state card to the left. Continue with the
next card until you get to the state that
your team has not yet achieved.
4. Move this state card and the rest
of the pending state cards to the right.
Figure 5 shows the states Smith’s
team has achieved on the left, and
those not yet achieved on the right. For
simplicity, Figure 5 shows only three of
the kernel alphas.
Determine where to go with the
kernel. Once the team agrees on the
current alpha states, the members
discuss what the next desired “target”
states are to guide their planning. The
team agrees to use the immediate next
alpha states to help establish the objectives of the next iteration, as shown
in Figure 6.
The name of the alpha state supplies a hint to understanding what
needs to be achieved to reach a state.
Team members can find out more by
reading and understanding the alpha-state checklist. By going through the
states one by one for each alpha, a team
quickly becomes familiar with what is
required to achieve each state. In this
way the team learns about the kernel
alphas at the same time as they determine their current state of development and their next target states.
Determine how to get there with
the kernel. Smith and his team look
at the next target states and agree that
they need to establish some priorities.
First, they need to determine their
way of working: working well; then the
software system: usable; and finally
requirements: addressed. The reason is
simple; not having the way of working: working well would impede their
attempts to get the software system:
usable. In addition, they agree on the
priority for the missing requirement-items necessary to achieve the
requirements: addressed state.
Smith and his team next discuss
what needs to be done to achieve these
states, as shown in the accompanying
table. By going through the target alpha states, Smith is able to determine
a set of objectives and tasks for the
How the kernel helps in planning
iterations. A good plan must be
inclusive, meaning that it includes all essential items and covers the whole team. It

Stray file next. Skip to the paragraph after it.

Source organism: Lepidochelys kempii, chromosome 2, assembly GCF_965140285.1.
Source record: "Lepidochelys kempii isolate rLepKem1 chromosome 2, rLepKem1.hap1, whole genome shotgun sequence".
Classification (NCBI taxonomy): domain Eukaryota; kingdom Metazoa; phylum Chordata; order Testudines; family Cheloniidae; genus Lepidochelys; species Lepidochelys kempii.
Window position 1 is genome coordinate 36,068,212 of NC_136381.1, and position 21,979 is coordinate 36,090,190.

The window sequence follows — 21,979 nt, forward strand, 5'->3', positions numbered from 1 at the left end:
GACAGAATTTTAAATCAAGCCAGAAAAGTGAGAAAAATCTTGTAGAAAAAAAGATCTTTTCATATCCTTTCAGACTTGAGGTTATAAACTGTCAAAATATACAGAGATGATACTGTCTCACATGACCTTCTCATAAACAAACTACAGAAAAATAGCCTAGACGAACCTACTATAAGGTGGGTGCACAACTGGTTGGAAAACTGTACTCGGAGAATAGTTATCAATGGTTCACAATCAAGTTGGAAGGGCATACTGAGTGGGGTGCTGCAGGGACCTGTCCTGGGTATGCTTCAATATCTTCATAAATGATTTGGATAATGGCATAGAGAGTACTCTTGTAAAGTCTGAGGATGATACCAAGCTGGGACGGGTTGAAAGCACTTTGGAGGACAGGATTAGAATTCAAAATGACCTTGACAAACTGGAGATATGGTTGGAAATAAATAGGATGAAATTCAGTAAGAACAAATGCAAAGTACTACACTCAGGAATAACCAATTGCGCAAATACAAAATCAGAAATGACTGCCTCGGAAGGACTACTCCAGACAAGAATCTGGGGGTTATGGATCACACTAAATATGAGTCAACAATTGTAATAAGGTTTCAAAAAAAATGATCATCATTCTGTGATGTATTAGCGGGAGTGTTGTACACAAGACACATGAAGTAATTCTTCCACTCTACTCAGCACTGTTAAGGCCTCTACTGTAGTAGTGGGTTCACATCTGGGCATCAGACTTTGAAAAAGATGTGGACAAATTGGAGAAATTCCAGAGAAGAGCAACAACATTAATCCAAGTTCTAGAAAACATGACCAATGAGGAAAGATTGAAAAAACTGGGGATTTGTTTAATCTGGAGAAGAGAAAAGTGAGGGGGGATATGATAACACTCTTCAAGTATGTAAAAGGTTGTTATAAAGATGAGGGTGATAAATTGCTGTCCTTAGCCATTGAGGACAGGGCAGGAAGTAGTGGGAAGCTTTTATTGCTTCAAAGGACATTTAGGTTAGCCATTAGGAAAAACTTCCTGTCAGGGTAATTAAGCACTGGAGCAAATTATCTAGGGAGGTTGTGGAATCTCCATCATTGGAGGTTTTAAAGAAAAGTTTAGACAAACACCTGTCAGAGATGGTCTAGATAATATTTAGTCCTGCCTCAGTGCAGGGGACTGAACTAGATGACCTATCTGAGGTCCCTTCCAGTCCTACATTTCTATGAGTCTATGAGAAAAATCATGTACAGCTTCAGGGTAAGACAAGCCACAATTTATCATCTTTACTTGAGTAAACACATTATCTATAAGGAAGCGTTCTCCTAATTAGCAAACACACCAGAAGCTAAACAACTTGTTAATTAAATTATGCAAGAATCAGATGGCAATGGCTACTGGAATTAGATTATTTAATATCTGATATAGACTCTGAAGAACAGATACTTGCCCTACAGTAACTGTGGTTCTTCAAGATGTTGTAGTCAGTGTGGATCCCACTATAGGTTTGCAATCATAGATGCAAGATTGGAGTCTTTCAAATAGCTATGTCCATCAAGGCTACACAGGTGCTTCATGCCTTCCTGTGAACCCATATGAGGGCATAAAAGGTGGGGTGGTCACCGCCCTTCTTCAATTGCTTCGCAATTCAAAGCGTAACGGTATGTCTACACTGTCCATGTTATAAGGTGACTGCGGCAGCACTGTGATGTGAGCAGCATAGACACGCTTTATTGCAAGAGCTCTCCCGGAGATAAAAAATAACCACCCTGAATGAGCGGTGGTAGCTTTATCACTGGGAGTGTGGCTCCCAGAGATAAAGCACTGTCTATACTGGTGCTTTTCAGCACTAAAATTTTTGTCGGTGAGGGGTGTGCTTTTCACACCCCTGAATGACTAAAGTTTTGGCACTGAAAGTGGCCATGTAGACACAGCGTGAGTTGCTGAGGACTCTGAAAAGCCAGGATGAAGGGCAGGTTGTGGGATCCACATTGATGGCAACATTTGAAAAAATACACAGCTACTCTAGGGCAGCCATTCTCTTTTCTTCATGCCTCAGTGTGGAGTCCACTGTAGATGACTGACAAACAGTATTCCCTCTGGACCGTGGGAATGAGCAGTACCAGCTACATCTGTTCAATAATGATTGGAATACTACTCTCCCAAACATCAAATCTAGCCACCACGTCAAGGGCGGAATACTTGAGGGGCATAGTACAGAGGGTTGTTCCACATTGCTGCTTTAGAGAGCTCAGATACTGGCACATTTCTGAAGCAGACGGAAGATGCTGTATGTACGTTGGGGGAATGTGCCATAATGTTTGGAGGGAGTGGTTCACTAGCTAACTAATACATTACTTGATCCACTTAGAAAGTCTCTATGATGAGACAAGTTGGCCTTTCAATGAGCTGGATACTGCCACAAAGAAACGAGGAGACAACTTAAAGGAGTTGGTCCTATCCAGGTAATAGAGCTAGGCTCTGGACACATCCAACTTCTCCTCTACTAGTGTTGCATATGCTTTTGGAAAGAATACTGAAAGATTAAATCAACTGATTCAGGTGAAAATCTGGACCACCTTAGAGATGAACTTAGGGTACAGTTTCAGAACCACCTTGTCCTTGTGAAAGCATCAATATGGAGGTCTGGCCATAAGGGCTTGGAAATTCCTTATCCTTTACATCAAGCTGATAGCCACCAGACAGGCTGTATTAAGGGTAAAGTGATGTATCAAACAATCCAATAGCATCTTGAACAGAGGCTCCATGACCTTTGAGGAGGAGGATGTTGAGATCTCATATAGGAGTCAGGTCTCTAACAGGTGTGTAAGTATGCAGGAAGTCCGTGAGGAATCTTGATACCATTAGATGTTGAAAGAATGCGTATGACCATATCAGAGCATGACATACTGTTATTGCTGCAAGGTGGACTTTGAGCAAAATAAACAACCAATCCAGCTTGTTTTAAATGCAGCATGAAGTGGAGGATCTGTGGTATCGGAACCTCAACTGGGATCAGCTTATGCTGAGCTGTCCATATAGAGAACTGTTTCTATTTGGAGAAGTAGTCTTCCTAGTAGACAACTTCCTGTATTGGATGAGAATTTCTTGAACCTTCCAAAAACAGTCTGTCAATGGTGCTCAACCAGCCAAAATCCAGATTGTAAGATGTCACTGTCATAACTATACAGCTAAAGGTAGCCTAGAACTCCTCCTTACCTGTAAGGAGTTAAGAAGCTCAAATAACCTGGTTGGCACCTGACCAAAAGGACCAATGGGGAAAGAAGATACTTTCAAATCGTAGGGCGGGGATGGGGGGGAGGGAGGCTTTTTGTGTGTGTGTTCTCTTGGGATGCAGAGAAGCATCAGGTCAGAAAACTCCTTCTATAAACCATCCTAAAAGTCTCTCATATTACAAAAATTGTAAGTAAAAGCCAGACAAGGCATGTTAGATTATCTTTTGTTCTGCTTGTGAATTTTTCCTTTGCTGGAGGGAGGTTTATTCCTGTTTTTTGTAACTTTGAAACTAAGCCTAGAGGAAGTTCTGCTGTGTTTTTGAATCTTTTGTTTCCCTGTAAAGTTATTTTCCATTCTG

must also be concrete, so it is actionable
for the team. The team must also have
figure 6. the selected next steps.
how the team achieves states.
how they planned to achieve them
both dick and harriet agreed that they had difficulties
in applying automated testing. they needed help in order
to make progress. tom agreed that he had to spend time
A task was added to the iteration backlog for tom to
conduct training on automated testing for dick and harriet.
˲ task 1. conduct training on automated testing.
this state reminds us that the software system must be
shown to be of sufficient quality and functionality to be useful to the users. so far, smith’s team had been testing within
its development environment. now, it had to conduct tests
within an acceptance-test environment, which they had yet
to prepare. this resulted in the following task:
˲ task 2. Prepare acceptance-test environment.
smith’s team had to bring all requirement-items currently demonstrable in the system to completion. this
meant that each requirement-item must be fully tested
within the acceptance-test environment.
˲ task 3. complete requirement-item A: “browse online
˲ task 4. complete requirement-item b: “Post comment
(online and offline).”
˲ task 5. complete requirement-item c: “browse
this state reminds us of the need to work with stakeholders
to ensure they are happy with the system produced.
in our story smith had to work with Angela, the customer
representative, to determine which additional requirement-items needed to be implemented. this resulted in the
˲ tasks 6: talk to Angela and agree on additional
requirements-items, fitting in the iteration, to make
the system worth being operational.